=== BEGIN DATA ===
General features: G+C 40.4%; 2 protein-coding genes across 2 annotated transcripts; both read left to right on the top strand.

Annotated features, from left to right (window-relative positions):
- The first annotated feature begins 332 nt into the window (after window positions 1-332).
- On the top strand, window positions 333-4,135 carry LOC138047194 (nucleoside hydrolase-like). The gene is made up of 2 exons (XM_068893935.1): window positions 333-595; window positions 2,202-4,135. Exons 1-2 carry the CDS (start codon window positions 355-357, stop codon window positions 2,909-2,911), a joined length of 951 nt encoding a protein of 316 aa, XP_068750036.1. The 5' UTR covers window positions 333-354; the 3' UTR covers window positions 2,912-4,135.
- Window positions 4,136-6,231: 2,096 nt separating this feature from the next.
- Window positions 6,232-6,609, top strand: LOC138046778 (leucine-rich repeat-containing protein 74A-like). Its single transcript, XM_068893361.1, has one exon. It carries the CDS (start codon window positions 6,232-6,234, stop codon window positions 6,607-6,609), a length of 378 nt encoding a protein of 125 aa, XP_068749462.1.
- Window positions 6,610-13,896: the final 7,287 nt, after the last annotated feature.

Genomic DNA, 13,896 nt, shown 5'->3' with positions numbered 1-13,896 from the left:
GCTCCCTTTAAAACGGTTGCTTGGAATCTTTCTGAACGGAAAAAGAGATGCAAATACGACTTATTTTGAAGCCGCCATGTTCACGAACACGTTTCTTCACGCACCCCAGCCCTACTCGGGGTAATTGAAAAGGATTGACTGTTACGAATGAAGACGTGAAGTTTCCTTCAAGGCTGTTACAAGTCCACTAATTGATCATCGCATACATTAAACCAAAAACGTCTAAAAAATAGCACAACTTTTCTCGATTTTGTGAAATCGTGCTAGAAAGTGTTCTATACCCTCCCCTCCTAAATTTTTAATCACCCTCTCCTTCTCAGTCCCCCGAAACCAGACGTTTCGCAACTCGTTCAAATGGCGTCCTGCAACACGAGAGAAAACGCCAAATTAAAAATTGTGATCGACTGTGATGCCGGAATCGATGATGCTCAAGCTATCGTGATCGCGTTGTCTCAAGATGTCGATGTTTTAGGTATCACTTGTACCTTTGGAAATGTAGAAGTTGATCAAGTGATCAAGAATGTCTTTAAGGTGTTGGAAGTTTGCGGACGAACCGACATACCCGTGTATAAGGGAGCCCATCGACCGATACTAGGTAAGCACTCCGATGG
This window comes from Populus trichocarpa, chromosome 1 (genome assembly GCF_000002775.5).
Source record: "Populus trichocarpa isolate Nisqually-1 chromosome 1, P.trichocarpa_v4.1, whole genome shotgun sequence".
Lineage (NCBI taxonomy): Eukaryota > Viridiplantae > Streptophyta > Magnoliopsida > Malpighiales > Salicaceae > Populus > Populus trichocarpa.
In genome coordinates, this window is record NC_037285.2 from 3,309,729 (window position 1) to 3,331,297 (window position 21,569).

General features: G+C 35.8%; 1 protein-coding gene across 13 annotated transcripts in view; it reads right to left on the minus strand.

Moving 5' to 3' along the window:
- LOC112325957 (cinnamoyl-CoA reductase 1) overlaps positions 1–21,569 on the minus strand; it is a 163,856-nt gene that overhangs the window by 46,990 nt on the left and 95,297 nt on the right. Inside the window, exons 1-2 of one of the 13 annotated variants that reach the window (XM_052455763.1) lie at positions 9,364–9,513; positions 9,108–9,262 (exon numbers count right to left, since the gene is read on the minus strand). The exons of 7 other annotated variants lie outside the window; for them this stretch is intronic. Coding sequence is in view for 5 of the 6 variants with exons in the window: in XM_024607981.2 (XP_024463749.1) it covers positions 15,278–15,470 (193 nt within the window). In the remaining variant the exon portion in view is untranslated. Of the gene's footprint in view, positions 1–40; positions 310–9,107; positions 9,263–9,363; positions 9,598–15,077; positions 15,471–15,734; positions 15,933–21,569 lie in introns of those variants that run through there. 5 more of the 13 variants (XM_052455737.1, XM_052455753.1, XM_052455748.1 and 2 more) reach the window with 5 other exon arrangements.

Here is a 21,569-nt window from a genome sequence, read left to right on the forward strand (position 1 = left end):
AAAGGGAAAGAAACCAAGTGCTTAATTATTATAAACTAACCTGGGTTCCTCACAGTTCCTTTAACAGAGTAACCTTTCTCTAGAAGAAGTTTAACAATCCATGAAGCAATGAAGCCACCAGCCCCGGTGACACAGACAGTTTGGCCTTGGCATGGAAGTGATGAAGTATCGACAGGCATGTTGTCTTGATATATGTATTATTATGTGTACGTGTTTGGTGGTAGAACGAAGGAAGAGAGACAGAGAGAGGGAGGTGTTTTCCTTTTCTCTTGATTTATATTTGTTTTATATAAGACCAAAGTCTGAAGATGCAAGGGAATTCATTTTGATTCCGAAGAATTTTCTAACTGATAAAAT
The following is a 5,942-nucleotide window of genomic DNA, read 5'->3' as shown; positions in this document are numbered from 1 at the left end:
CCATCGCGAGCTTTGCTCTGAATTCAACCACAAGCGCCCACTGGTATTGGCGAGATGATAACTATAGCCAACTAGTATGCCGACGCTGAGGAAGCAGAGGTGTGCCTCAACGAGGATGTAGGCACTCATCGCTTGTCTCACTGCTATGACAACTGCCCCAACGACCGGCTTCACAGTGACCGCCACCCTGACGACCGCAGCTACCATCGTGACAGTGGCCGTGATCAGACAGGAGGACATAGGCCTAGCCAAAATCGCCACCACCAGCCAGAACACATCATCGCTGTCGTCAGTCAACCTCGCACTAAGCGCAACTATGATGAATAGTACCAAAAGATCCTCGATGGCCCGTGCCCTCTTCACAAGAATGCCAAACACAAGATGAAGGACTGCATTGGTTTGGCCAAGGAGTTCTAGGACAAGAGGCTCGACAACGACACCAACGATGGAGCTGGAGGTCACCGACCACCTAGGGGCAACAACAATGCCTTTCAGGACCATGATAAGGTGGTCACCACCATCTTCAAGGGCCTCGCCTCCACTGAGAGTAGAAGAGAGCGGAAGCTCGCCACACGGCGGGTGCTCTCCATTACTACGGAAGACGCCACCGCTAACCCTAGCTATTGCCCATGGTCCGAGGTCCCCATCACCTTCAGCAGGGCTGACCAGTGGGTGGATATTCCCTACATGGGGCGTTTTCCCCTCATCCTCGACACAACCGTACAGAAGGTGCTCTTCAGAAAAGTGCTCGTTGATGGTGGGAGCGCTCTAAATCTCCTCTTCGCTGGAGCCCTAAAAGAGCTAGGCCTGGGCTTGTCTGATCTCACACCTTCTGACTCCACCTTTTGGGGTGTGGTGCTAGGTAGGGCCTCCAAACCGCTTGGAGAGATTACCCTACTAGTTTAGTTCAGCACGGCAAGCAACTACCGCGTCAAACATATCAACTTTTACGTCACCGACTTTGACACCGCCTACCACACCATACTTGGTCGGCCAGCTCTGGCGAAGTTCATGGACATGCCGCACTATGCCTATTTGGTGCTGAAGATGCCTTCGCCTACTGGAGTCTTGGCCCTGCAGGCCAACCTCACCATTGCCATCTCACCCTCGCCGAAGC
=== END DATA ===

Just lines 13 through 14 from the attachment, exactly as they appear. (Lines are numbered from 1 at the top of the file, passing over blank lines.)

In genome coordinates, this window is record NC_037285.2 from 3,309,729 (window position 1) to 3,331,297 (window position 21,569).

General features: G+C 35.8%; 1 protein-coding gene across 13 annotated transcripts in view; it reads right to left on the minus strand.